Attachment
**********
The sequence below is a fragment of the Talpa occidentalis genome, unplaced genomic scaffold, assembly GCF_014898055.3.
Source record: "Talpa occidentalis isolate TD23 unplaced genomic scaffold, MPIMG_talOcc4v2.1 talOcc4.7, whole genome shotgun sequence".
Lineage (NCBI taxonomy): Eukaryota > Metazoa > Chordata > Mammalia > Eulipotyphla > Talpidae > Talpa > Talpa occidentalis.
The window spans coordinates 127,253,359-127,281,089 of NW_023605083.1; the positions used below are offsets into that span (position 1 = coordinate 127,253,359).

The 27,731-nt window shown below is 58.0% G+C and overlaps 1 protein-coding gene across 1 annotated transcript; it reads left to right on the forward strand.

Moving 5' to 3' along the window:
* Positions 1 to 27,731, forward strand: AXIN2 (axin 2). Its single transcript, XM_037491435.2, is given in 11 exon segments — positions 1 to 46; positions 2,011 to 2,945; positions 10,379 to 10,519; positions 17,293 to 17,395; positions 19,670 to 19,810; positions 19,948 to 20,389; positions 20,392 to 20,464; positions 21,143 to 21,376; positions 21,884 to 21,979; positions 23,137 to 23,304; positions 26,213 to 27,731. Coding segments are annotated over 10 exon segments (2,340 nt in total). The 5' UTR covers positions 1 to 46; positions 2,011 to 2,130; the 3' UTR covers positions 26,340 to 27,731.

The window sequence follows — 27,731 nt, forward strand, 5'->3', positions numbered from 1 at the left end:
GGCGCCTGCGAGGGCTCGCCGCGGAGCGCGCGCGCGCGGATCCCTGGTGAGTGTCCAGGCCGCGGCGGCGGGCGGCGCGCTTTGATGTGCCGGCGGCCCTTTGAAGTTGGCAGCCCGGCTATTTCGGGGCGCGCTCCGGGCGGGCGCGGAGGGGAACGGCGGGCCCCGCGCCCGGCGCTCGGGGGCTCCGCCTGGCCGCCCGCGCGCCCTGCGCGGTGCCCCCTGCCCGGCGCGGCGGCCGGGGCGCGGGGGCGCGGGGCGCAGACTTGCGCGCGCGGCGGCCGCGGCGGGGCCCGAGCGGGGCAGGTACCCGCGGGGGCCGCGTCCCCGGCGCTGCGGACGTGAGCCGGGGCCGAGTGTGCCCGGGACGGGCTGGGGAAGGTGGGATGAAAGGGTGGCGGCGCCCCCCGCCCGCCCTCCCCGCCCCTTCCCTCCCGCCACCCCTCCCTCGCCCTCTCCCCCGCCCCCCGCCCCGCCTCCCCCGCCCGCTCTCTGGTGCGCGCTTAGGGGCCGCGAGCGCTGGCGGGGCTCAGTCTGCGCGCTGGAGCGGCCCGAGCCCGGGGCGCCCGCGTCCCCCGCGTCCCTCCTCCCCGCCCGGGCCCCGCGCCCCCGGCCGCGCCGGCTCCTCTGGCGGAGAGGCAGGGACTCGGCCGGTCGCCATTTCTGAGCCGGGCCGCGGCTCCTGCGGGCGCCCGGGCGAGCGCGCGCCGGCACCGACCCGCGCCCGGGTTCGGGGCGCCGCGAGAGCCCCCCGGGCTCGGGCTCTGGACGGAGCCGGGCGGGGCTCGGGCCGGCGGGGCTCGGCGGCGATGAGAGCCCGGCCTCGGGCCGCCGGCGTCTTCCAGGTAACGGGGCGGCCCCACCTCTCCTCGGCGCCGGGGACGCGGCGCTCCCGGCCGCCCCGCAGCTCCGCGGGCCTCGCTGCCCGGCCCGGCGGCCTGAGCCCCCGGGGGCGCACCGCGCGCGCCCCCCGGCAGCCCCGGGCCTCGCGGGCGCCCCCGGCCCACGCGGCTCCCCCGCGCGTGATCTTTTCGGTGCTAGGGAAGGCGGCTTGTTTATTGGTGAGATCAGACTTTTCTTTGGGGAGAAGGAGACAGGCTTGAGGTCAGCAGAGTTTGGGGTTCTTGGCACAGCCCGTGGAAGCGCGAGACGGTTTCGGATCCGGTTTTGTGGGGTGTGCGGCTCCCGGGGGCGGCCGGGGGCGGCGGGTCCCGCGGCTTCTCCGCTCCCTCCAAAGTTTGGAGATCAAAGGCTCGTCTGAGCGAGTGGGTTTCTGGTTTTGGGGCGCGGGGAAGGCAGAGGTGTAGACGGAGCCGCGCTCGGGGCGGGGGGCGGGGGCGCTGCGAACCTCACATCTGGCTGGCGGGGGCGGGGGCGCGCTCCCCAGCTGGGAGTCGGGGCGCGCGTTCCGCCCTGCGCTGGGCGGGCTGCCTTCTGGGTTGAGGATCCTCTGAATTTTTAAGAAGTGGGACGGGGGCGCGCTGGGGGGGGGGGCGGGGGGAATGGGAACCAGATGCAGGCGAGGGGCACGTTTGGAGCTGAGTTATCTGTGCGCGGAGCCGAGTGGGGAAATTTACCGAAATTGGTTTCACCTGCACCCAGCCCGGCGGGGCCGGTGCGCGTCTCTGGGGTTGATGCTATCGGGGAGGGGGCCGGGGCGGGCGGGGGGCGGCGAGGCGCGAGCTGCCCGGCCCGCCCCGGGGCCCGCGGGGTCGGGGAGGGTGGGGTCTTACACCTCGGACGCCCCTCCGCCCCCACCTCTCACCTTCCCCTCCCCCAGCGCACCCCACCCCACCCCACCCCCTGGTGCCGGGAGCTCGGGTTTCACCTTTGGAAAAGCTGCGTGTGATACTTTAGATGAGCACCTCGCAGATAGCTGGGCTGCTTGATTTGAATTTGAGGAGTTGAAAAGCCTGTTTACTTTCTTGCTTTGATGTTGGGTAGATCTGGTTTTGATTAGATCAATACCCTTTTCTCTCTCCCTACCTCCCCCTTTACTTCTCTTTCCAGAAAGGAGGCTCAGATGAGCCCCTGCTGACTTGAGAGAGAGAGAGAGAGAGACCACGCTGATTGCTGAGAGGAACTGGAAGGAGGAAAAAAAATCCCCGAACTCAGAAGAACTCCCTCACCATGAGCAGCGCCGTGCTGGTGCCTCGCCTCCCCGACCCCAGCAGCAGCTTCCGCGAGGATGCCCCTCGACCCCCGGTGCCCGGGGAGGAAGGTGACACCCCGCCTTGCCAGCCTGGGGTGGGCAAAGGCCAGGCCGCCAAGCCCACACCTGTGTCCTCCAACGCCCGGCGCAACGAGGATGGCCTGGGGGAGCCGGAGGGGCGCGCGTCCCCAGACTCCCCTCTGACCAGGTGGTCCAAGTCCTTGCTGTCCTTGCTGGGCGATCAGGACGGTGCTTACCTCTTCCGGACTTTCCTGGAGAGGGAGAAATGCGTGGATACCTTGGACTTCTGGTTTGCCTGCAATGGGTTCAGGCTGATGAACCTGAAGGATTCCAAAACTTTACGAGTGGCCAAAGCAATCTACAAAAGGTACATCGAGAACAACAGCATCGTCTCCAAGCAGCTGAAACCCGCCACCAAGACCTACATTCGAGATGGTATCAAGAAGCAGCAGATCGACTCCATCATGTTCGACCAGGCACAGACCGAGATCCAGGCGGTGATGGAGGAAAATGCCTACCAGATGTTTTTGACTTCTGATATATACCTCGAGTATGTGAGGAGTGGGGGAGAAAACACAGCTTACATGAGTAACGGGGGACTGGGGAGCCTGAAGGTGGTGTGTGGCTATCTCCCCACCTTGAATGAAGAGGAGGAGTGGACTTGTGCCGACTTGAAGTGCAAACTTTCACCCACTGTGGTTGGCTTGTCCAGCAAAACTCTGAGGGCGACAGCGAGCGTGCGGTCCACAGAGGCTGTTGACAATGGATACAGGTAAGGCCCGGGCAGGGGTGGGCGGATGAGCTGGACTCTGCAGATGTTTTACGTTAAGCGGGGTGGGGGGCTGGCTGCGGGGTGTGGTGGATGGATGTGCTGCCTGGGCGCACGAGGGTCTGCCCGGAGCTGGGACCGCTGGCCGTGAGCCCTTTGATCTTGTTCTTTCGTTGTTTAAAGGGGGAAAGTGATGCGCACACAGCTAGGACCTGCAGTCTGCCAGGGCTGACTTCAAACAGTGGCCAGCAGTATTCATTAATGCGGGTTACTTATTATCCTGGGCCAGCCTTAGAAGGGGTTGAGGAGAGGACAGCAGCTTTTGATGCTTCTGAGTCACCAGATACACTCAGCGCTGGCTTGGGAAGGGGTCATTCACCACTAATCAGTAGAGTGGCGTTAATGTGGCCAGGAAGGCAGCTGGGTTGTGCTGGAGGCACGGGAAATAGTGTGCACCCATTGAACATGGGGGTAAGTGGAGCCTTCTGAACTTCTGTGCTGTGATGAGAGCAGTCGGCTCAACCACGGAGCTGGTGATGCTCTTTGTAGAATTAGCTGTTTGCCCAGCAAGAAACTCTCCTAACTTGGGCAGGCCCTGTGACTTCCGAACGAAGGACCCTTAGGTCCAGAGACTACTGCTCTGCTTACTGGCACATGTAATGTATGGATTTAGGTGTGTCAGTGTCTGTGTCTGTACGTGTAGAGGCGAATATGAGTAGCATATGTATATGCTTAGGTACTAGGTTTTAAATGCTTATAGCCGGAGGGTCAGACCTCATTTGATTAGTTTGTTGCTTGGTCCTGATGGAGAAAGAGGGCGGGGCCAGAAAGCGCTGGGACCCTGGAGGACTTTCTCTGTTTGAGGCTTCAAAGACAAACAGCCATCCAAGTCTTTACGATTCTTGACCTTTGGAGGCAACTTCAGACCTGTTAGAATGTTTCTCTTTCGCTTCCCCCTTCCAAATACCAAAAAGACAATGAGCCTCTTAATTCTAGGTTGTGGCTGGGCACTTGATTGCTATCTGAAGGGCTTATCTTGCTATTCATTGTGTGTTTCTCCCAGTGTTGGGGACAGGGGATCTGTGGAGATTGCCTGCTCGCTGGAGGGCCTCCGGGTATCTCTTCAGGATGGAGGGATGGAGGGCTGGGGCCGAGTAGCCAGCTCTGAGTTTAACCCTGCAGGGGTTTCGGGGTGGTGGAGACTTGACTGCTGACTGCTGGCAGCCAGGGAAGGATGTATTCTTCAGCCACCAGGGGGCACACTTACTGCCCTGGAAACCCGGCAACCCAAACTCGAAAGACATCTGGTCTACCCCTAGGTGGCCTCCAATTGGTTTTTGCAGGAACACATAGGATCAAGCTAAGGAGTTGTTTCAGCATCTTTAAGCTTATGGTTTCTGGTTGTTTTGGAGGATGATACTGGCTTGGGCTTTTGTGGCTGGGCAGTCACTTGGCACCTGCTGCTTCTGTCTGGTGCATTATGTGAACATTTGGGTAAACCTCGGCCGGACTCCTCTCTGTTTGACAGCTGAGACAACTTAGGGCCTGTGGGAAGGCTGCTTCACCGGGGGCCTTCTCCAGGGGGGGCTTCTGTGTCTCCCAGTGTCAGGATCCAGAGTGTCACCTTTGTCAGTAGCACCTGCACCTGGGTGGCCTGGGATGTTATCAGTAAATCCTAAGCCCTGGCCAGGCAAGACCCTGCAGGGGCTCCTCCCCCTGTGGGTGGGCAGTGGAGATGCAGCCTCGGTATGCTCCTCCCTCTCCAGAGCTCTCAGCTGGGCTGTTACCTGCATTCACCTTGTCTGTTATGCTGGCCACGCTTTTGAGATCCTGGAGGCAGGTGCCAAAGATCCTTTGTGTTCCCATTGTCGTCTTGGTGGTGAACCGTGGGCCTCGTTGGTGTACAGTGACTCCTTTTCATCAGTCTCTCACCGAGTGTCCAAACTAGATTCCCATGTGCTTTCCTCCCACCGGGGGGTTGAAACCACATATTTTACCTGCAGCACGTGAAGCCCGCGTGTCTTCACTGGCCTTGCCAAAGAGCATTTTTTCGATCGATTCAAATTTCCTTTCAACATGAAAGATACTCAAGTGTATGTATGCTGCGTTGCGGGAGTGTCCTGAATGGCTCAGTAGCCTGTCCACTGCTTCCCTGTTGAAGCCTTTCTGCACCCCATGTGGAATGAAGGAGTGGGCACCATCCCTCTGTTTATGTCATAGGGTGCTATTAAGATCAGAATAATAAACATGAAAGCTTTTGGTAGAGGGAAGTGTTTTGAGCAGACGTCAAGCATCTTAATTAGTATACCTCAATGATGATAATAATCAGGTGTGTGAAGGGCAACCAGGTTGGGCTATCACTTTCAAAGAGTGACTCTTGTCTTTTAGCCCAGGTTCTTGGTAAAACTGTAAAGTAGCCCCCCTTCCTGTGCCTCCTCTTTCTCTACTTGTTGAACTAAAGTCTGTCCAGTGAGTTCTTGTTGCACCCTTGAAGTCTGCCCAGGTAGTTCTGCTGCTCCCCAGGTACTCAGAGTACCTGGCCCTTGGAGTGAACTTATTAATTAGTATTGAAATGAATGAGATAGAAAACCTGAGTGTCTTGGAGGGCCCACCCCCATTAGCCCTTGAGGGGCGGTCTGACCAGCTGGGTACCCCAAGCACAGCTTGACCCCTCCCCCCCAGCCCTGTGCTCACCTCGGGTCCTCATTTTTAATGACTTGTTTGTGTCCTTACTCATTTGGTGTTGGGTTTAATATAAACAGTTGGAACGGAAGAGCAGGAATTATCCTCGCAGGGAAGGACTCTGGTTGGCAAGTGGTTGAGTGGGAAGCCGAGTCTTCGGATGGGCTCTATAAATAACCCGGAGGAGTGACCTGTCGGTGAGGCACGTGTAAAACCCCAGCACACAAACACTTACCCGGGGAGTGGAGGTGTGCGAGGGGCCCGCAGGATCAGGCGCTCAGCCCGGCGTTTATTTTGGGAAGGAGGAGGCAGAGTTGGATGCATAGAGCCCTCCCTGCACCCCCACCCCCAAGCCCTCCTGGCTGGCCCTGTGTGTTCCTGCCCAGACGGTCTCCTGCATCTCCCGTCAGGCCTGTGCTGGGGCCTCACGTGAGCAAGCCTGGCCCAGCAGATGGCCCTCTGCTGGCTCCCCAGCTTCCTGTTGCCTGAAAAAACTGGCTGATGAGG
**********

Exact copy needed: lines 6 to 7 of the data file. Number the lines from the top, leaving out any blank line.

Moving 5' to 3' along the window:
* Positions 1 to 27,731, forward strand: AXIN2 (axin 2). Its single transcript, XM_037491435.2, is given in 11 exon segments — positions 1 to 46; positions 2,011 to 2,945; positions 10,379 to 10,519; positions 17,293 to 17,395; positions 19,670 to 19,810; positions 19,948 to 20,389; positions 20,392 to 20,464; positions 21,143 to 21,376; positions 21,884 to 21,979; positions 23,137 to 23,304; positions 26,213 to 27,731. Coding segments are annotated over 10 exon segments (2,340 nt in total). The 5' UTR covers positions 1 to 46; positions 2,011 to 2,130; the 3' UTR covers positions 26,340 to 27,731.